Stephon Marbury is one of the three most significant basketball players in the world. As a star of the two-time-champion Beijing Ducks and active cultural ambassador, he’s arguably doing more for America’s image in China than any other individual, and the acceptance he’s received there is especially heartwarming considering the reception other people of African descent have received in the country.
The stone the builders rejected became a cornerstone. So it makes sense that he’ll be the protagonist of a new musical in Beijing, surreal as it may be for NBA fans who remember his feuds and losing seasons at home. Hopefully ESPN or NBA TV blows up Twitter by playing a subtitled recording of the show in the States. Here is the playbill, including photos of Marbury, who will appear on stage, and Mike Sui, who will play him for the speaking roles.
Nothing in the public sphere is truly apolitical in China, though, and that’s also sadly the case here. The musical presents Marbury as a model migrant worker and implies that if only the others worked as hard as him, they’d be that successful too (the paucity of their legal rights go unmentioned).
“The play, which will run for 11 consecutive nights [during the National Day vacation], centers on the idea that Marbury is a successful Beijing vagabond, or beipiao — a Chinese term typically used to refer to the millions of migrant workers who flock to the capital in search of employment without official Beijing residence permits,” says the New York Times. “The plot follows the story of a musician, a beipiao himself, who arrives in Beijing in search of fame and is inspired to beat the odds by watching Marbury lead the Ducks to their first-ever championship during the 2011-12 season.”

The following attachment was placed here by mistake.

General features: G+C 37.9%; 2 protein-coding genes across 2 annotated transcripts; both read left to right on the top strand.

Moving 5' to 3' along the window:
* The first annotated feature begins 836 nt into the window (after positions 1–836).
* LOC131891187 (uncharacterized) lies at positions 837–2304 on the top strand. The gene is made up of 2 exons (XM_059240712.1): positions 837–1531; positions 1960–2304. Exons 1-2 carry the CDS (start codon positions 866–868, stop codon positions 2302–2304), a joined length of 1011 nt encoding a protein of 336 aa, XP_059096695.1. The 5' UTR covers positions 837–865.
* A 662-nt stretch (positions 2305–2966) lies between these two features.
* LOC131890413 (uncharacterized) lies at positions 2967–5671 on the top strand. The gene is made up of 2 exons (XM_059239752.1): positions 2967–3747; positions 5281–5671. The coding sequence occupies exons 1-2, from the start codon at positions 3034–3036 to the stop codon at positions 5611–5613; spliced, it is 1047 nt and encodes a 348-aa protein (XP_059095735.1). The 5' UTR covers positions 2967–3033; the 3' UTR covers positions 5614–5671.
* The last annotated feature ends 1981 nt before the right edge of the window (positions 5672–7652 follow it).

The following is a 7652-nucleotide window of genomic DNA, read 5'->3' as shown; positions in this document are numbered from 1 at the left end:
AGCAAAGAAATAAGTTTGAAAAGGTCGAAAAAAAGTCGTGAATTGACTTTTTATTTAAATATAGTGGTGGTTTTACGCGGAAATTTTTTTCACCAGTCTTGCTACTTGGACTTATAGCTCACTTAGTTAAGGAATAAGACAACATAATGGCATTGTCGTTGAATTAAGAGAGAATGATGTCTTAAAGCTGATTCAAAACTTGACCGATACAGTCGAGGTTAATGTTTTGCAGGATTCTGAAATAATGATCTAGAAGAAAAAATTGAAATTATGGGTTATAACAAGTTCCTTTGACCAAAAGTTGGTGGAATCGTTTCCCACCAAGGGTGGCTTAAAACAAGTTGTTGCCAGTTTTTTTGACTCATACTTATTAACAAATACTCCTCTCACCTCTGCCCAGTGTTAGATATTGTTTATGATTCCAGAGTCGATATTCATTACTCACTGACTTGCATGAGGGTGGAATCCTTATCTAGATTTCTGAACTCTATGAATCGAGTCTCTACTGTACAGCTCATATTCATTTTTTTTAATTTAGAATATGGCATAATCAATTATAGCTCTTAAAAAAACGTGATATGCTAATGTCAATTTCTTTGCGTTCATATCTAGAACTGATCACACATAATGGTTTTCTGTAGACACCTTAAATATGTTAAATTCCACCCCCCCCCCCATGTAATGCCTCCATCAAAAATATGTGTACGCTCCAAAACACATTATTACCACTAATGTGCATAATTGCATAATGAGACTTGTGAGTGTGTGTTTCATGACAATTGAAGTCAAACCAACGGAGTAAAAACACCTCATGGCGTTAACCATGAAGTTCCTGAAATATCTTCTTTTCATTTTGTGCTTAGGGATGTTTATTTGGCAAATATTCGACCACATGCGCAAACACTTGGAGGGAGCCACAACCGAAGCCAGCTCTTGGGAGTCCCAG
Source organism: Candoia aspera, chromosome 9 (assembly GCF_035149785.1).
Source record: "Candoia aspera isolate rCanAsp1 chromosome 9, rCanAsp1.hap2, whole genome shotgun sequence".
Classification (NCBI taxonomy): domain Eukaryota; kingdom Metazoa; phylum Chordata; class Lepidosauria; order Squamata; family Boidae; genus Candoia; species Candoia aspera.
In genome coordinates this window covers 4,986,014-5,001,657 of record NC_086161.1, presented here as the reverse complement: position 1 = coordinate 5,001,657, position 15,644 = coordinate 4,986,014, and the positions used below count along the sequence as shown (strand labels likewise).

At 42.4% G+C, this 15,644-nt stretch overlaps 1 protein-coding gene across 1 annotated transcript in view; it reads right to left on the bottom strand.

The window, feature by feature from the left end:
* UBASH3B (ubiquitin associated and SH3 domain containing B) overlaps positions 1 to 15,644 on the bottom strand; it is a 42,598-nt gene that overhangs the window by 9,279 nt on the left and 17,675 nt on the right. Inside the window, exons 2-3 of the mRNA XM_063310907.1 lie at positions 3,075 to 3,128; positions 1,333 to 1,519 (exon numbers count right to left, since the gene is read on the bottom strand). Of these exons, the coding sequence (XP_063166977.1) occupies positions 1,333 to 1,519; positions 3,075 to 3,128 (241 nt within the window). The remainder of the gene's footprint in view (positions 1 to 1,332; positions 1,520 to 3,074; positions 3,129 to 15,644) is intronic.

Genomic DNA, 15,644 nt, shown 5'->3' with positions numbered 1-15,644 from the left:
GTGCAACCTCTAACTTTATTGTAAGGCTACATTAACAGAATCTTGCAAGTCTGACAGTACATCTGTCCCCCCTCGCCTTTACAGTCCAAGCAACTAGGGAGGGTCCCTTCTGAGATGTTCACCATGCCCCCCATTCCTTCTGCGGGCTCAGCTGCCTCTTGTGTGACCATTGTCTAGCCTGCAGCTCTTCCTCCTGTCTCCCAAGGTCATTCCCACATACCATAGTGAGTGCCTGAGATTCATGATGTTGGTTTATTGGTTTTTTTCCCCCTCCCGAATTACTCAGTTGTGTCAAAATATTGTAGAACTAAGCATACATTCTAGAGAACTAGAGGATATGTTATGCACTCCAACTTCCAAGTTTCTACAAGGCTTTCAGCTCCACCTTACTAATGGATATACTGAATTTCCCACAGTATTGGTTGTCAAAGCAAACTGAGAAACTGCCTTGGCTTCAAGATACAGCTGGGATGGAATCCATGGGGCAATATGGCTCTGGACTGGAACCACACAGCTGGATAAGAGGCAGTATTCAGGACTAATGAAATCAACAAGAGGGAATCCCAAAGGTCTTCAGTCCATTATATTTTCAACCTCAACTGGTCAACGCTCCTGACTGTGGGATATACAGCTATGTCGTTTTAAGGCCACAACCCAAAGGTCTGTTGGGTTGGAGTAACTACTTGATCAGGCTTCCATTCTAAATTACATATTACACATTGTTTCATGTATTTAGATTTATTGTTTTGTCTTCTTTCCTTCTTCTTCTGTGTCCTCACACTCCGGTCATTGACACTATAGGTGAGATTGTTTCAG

In the playbill, Director Zhou Wen-hong says: “Regarding Marbury’s success, his spirit has even greater social significance. Overcoming difficulties, never giving up, never compromising: everyone says these inspiring phrases, but how many people really accomplish them like Marbury has?”
Starbury is hardworking and he does come from afar, but presenting him as a model for China’s migrant workers is like lauding Mario and Luigi and questioning why the rest of the world’s plumbers aren’t that rich and famous. Even Horatio Alger would furrow his brow at the comparison.
It’s not just that Marbury was already a rich and famous basketball star when he came to China, meaning he had orders of magnitude more capital, leverage, and connections than any average person, and he joined an inferior league. It’s also that under China’s household registration system, migrant laborers are quasi-illegal immigrants within their own country and are mostly shut out of receiving any social services.
Basically, in China wherever your family was based in the 1950s determines where you and your children “belong” now. It’s like if you moved to Boston from Iowa but couldn’t put your kids in Boston schools or participate in the state pension or medical insurance system. “Only 1 in 7 of [China’s 262 million migrant workers] is participating in any form of pension and only 1 in 6 has medical insurance. In combination with this lack of access to most forms of social security, migrant workers are disproportionately employed in dangerous jobs, and as a result migrant workers accounted for 70% of all work related deaths in China in 2012 (according to the China Labour Bulletin).”